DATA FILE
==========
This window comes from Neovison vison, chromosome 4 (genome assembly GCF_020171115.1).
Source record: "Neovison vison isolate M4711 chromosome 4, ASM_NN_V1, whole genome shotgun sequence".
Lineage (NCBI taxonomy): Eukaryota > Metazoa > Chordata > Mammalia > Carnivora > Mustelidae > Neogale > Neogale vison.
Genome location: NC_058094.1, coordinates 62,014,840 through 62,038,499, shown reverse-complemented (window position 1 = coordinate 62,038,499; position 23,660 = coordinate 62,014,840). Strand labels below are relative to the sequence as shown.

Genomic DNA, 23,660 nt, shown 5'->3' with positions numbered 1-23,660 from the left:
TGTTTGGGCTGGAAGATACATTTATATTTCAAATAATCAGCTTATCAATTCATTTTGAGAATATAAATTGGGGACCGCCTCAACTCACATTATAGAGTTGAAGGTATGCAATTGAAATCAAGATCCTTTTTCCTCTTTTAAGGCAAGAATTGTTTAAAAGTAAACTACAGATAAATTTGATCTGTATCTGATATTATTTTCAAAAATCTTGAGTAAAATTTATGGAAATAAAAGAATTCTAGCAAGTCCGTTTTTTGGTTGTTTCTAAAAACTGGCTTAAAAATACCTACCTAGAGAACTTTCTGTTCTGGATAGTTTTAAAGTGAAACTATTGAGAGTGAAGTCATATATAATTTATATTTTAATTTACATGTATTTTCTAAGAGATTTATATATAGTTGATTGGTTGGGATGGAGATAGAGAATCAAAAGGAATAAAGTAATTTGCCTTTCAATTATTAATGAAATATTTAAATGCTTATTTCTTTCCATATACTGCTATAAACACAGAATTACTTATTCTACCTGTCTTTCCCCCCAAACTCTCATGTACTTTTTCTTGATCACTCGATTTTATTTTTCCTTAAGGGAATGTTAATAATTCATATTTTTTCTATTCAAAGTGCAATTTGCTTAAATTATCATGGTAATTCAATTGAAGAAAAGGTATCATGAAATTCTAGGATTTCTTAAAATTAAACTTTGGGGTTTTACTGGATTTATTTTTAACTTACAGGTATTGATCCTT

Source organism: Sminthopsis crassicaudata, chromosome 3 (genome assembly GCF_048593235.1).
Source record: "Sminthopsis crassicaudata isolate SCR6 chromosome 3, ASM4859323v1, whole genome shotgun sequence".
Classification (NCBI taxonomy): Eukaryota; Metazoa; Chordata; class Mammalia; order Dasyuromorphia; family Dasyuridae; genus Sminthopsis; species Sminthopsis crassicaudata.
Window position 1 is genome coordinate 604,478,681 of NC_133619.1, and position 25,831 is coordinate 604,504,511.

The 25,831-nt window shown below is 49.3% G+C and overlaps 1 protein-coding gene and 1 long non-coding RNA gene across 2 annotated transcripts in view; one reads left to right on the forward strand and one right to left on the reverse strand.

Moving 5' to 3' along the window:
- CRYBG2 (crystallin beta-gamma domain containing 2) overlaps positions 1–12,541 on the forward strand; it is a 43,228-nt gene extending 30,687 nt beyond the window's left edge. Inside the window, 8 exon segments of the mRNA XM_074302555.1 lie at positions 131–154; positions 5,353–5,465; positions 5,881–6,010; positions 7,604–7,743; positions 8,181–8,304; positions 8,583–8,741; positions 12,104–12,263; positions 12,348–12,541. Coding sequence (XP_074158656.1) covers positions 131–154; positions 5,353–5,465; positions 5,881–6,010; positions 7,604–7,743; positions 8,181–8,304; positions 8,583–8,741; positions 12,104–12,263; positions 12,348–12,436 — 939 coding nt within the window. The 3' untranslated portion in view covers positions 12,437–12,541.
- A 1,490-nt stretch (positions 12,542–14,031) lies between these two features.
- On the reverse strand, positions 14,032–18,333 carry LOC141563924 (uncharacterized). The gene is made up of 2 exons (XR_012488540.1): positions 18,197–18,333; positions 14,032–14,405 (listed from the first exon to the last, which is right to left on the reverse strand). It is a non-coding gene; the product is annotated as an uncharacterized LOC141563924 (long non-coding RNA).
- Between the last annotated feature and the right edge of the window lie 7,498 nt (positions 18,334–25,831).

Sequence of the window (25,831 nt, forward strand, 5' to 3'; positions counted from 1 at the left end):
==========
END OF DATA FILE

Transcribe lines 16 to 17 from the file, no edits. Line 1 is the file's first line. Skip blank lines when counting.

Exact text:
- Between the last annotated feature and the right edge of the window lie 7,498 nt (positions 18,334–25,831).

Sequence of the window (25,831 nt, forward strand, 5' to 3'; positions counted from 1 at the left end):